It was a hot August night, and James Paul Tate Jr. was on a street corner on Wisconsin Aveneu NW, drinking cold beer when police arrested him for being drunk in public.
Tate, who claims that police "call me Sky King and harass my body," was hustled into a paddy wagon. After a night in jail, the man who said he drinks to cleanse "the impurities from my bloodstream" found himself in District of Columbia Superior Court.
A deputy U. S. marshall ushered Tate to a seat in Courtroom No. 17 - arrainment court - where six days a week, one after another, defendants are called before the bar of the court to answer guilty or not guilty to charges against them.
"Tell me how I can get free," said Tate, 35, as he stood before Judge DeWitt S. Hyde.
In Courtroom No. 17, the first stop for a defendant in the city's criminal justice system, how one can "get free" depends on the nature of the charge, the identity of the judge, prosecutor and defense attorney and whether the defendant has a job, a family and a place to live.
Courtroom No. 17 is a place where quick decisions are made every day amid a litany of exuses for crime and pleas for release. It is a place where persistence can pay off or hurt.
"We don't give legal advice," Judge Hyde told Tate. In the courtroom, a young lawyer sat reading a paperback copy of Gore Vidal's "1876." Hyde appointed him to represent Tate.
Lawyer and client disappeared behind a green leather door near the judge's bench. In less than a minute, Tate whose long red hair and beard, rolled-up trousers and boots gave him the look of a seafaring adventurer, was back in his seat.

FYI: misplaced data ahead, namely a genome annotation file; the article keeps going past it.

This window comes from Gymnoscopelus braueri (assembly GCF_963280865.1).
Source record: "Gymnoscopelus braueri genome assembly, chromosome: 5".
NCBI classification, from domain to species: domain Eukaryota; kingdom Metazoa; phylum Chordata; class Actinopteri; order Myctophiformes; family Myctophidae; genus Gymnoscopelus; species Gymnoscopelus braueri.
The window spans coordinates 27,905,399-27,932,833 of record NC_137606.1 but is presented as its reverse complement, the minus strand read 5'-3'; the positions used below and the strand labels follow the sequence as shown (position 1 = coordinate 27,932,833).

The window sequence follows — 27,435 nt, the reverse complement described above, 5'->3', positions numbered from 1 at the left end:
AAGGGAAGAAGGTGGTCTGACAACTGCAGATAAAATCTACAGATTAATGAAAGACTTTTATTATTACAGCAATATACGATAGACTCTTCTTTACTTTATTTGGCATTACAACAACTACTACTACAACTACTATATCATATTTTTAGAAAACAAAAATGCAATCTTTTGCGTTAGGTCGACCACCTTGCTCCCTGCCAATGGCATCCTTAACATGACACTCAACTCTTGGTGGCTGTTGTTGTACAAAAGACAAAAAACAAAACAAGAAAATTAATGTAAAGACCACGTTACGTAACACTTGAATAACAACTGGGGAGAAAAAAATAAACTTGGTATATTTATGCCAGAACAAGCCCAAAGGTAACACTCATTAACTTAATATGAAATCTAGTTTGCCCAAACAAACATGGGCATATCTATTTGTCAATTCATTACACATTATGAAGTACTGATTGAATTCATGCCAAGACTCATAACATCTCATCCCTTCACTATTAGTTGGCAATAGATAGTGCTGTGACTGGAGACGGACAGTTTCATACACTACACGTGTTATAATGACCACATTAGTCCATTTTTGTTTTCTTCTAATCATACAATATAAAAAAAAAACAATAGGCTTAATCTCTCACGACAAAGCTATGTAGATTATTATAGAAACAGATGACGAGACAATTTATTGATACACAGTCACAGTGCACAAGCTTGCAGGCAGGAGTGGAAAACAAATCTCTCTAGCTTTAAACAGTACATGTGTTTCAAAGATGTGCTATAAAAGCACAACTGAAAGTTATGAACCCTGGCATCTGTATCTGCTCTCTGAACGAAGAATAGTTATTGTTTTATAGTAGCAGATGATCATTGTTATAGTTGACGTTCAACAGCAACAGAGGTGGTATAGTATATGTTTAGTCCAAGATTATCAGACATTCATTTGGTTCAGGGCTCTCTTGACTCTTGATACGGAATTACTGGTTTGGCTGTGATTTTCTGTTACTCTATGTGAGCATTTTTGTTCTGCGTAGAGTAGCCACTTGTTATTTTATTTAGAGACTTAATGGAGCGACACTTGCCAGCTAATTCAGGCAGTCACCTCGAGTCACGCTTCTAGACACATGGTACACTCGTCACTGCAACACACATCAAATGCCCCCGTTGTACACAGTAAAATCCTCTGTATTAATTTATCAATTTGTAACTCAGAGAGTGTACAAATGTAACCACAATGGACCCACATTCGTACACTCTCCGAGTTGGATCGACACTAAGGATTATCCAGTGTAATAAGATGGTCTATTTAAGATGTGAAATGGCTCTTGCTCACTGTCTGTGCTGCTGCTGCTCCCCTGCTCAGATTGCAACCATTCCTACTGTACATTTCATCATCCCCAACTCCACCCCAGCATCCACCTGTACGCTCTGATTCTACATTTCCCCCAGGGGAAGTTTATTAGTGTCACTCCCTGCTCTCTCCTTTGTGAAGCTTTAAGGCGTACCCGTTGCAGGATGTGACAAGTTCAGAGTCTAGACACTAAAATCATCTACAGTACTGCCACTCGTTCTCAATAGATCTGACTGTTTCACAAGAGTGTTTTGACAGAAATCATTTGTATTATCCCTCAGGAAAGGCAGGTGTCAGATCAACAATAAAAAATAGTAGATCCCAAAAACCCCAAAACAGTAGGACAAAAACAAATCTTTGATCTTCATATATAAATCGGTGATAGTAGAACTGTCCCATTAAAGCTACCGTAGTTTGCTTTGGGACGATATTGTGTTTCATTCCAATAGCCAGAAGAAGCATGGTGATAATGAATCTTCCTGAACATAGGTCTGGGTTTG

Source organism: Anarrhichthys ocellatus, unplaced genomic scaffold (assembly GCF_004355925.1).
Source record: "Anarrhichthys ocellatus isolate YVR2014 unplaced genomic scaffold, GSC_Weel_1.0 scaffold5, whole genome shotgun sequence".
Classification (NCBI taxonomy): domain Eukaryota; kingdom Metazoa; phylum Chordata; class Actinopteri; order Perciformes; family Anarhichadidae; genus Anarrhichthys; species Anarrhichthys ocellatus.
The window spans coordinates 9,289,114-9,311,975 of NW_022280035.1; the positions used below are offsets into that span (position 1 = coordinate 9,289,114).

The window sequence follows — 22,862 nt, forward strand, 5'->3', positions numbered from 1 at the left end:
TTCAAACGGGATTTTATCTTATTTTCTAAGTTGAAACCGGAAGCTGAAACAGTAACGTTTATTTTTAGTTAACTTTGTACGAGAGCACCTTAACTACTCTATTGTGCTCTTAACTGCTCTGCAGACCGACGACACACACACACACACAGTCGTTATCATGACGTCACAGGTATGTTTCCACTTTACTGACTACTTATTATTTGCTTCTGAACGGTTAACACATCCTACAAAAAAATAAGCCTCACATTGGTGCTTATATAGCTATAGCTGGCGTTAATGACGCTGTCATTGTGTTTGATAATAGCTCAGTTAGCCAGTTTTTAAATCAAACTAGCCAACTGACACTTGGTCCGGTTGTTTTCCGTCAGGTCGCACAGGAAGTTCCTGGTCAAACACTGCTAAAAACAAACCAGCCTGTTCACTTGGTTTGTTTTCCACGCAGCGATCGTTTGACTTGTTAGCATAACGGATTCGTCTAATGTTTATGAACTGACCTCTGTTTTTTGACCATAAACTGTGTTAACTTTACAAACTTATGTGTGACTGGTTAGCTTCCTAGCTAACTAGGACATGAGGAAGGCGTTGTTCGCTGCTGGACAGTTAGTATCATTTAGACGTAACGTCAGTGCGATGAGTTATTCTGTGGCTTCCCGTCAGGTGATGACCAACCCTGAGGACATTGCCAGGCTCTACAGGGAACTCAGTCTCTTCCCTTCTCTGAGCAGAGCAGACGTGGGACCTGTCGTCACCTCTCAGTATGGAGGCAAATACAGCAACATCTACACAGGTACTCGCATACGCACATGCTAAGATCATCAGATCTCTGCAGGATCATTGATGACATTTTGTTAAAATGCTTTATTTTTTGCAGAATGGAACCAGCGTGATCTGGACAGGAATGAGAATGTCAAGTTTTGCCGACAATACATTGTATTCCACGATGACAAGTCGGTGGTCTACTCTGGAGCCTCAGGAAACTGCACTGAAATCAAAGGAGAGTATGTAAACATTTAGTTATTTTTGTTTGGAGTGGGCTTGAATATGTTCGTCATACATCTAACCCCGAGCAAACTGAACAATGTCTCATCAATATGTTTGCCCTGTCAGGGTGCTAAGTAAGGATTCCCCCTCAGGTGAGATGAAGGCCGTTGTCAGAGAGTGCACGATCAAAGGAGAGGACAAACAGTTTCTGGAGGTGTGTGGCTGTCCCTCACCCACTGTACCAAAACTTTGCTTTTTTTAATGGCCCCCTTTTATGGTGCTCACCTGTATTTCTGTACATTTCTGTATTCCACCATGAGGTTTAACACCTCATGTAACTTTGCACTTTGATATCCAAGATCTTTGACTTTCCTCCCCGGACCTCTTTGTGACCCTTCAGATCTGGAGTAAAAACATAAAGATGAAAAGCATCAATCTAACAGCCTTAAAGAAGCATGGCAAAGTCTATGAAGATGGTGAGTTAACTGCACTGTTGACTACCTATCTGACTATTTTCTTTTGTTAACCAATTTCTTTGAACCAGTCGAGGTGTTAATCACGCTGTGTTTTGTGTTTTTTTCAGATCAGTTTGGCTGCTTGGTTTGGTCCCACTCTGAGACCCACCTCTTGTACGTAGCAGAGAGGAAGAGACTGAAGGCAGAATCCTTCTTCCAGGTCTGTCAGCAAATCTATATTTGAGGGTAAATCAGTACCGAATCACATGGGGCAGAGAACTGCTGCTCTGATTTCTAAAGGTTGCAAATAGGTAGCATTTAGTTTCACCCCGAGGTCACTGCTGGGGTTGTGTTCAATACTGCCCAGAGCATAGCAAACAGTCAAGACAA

Tate will plead guilty, the lawyer told Hyde. The judge then sentenced Tate, a first offender, to six months' probation and explained that during that time Tate must not break the law or he will go to jail.
"Yeah, I'll behave myself," Tate said.
"You all take it easy now, thank you," he added as he waved goodbye and bounded out of the courtroom.
It was a light touch in a long day for judge Hyde, who was to preside over a stream of complaints about unleashed dogs, drunks, prostitutes, various forms of assault, robberies, forgeries and burglaries.
"It would drive me nuts," Hyde said later, if he had to sit in arraignment court for a term longer than his three-week assignment.
Juggling the sheer volume of cases - an average of 60 to 70 a day - is in itself a feat for both judge and prosecutor.
"You've got to stick there and keep them moving as fast as you can," Hyde said.
For Hyde, who prefers civil to criminal law, the boredom of sitting in arraignment court, in a leather chair under a crooked picture of George Washington, bothers him most.
"The majority of court work really is boring," said Hyde, a former congressman. But an assignment to arraingnment court is "one of the worst," he said.
For some, such as attorney James M. Doyle, who supervises local law students who work in Superior Court, a day in arraignment court can be a welcome relief from the daily routine.
Doyle stopped by No. 17 recently to pick up a court-appointed case. His client was a roofer charged with forgery. The government wanted the roofer held in jail on a $5,000 bond, saying the man had difficulty adjusting to conditions of his parole on another charge. His employment, they said was only occasional.
That is because the roofer is assigned work by his union, Doyle told Hyde. His employer had guaranteed Doyle that the roofer would be at work the next day if the court agreed to release him.
In addition, Doyle told Hyde, the roofer is the sole support of his family and if jailed, would not receive treatment needed for his drug problem.
"This is a borderline case," Hyde said, releasing the roofer on personal recognizance.